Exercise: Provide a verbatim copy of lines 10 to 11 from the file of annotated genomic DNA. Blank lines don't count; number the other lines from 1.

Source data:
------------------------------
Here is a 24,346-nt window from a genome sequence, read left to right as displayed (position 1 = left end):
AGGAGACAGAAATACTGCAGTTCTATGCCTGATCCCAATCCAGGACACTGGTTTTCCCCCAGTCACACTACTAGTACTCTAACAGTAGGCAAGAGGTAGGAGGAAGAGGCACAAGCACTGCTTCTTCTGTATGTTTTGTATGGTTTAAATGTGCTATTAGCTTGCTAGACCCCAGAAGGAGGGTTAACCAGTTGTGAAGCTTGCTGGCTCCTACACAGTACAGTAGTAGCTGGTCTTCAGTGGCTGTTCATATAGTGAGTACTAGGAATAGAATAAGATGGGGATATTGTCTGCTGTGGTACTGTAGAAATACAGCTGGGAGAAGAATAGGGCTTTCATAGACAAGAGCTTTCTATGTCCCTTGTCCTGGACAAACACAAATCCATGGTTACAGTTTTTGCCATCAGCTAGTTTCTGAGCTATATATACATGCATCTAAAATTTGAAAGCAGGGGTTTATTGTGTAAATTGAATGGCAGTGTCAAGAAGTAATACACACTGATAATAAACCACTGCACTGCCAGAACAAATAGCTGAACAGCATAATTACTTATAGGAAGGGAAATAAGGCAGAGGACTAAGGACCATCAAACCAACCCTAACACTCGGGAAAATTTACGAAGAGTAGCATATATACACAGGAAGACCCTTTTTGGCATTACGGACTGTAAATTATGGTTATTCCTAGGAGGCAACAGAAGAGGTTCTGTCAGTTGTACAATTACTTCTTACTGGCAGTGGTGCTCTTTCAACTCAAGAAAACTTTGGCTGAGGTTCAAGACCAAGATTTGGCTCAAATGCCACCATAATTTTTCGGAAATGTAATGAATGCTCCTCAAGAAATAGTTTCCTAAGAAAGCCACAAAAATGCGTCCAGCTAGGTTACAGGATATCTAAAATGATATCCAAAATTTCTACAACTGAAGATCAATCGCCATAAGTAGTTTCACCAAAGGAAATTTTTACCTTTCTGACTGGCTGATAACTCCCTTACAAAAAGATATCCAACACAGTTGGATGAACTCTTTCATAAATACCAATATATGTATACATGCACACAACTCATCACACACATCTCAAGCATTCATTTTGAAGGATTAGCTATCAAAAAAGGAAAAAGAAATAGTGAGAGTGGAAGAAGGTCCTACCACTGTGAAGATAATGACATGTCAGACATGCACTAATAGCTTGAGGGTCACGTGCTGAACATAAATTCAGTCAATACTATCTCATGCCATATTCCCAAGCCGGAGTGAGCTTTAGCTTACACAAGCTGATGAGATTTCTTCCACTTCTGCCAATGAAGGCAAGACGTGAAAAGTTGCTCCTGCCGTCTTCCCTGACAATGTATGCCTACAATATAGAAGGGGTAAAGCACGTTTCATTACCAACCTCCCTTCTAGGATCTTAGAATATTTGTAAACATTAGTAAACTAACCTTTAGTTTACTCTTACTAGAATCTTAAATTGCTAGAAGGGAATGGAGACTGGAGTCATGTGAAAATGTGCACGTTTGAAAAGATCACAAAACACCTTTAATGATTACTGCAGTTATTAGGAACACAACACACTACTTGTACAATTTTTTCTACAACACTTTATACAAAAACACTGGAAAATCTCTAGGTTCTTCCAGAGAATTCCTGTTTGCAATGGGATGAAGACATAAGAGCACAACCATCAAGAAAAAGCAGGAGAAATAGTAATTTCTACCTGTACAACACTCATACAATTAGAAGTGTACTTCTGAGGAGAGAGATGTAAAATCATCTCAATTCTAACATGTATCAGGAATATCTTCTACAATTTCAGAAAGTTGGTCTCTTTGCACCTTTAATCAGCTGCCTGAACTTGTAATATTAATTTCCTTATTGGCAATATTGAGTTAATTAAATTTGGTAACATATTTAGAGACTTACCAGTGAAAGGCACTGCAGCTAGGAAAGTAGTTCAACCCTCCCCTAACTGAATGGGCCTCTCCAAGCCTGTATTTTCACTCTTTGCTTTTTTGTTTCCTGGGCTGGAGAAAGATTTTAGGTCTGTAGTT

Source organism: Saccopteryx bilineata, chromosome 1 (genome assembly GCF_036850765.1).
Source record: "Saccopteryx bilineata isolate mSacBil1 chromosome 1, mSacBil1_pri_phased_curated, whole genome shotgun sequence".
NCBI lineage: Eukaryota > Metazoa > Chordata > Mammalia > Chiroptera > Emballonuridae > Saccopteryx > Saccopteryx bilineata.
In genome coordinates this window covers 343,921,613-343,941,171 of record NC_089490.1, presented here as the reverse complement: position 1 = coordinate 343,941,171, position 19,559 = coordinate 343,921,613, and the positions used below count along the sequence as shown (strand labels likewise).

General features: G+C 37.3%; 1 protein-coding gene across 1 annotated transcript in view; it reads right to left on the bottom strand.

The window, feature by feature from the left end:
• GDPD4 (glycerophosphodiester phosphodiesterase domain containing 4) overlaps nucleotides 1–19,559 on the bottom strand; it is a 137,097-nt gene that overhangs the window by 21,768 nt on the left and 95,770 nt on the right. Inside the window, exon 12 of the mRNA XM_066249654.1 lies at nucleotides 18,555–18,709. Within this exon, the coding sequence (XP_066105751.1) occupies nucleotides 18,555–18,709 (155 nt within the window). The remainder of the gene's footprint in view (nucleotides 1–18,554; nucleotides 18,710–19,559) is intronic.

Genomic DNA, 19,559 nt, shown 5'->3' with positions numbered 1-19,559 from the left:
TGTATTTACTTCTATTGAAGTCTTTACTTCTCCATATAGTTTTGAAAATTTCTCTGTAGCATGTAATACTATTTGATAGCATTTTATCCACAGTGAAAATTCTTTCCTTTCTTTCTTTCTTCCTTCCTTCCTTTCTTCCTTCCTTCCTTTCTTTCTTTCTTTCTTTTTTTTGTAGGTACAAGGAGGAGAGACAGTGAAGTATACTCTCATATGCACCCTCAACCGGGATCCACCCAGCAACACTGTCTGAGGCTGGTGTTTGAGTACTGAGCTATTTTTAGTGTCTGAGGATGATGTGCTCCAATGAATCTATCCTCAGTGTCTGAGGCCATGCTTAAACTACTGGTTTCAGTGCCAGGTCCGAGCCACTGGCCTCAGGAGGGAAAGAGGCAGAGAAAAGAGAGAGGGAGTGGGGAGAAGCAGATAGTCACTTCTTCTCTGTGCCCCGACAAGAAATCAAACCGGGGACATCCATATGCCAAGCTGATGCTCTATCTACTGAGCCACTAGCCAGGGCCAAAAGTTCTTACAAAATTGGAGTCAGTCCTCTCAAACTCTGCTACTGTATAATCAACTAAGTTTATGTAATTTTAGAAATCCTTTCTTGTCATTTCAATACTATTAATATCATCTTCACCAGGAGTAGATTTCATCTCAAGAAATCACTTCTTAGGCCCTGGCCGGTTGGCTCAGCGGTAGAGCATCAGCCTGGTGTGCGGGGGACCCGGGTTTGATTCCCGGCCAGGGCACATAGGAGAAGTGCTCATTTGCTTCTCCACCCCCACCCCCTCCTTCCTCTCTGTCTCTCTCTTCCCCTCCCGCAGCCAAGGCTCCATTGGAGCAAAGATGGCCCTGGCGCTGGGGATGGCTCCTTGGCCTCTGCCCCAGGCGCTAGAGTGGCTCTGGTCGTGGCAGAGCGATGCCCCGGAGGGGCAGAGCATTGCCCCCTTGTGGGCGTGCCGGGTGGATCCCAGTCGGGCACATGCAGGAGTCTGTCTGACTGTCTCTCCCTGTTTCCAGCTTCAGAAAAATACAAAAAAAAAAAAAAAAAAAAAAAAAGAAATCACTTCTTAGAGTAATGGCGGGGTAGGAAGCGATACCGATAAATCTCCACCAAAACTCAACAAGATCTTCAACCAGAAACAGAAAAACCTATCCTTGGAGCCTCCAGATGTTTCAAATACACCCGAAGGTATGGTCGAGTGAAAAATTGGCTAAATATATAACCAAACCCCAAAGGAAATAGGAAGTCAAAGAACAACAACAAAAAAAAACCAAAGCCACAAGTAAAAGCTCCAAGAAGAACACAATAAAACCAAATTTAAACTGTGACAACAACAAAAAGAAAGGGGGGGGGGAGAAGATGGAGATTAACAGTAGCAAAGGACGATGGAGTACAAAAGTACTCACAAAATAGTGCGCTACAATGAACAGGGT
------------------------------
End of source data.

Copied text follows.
Genomic DNA, 19,559 nt, shown 5'->3' with positions numbered 1-19,559 from the left:
TGTATTTACTTCTATTGAAGTCTTTACTTCTCCATATAGTTTTGAAAATTTCTCTGTAGCATGTAATACTATTTGATAGCATTTTATCCACAGTGAAAATTCTTTCCTTTCTTTCTTTCTTCCTTCCTTCCTTTCTTCCTTCCTTCCTTTCTTTCTTTCTTTCTTTTTTTTGTAGGTACAAGGAGGAGAGACAGTGAAGTATACTCTCATATGCACCCTCAACCGGGATCCACCCAGCAACACTGTCTGAGGCTGGTGTTTGAGTACTGAGCTATTTTTAGTGTCTGAGGATGATGTGCTCCAATGAATCTATCCTCAGTGTCTGAGGCCATGCTTAAACTACTGGTTTCAGTGCCAGGTCCGAGCCACTGGCCTCAGGAGGGAAAGAGGCAGAGAAAAGAGAGAGGGAGTGGGGAGAAGCAGATAGTCACTTCTTCTCTGTGCCCCGACAAGAAATCAAACCGGGGACATCCATATGCCAAGCTGATGCTCTATCTACTGAGCCACTAGCCAGGGCCAAAAGTTCTTACAAAATTGGAGTCAGTCCTCTCAAACTCTGCTACTGTATAATCAACTAAGTTTATGTAATTTTAGAAATCCTTTCTTGTCATTTCAATACTATTAATATCATCTTCACCAGGAGTAGATTTCATCTCAAGAAATCACTTCTTAGGCCCTGGCCGGTTGGCTCAGCGGTAGAGCATCAGCCTGGTGTGCGGGGGACCCGGGTTTGATTCCCGGCCAGGGCACATAGGAGAAGTGCTCATTTGCTTCTCCACCCCCACCCCCTCCTTCCTCTCTGTCTCTCTCTTCCCCTCCCGCAGCCAAGGCTCCATTGGAGCAAAGATGGCCCTGGCGCTGGGGATGGCTCCTTGGCCTCTGCCCCAGGCGCTAGAGTGGCTCTGGTCGTGGCAGAGCGATGCCCCGGAGGGGCAGAGCATTGCCCCCTTGTGGGCGTGCCGGGTGGATCCCAGTCGGGCACATGCAGGAGTCTGTCTGACTGTCTCTCCCTGTTTCCAGCTTCAGAAAAATACAAAAAAAAAAAAAAAAAAAAAAAAAGAAATCACTTCTTAGAGTAATGGCGGGGTAGGAAGCGATACCGATAAATCTCCACCAAAACTCAACAAGATCTTCAACCAGAAACAGAAAAACCTATCCTTGGAGCCTCCAGATGTTTCAAATACACCCGAAGGTATGGTCGAGTGAAAAATTGGCTAAATATATAACCAAACCCCAAAGGAAATAGGAAGTCAAAGAACAACAACAAAAAAAAACCAAAGCCACAAGTAAAAGCTCCAAGAAGAACACAATAAAACCAAATTTAAACTGTGACAACAACAAAAAGAAAGGGGGGGGGGAGAAGATGGAGATTAACAGTAGCAAAGGACGATGGAGTACAAAAGTACTCACAAAATAGTGCGCTACAATGAACAGGGT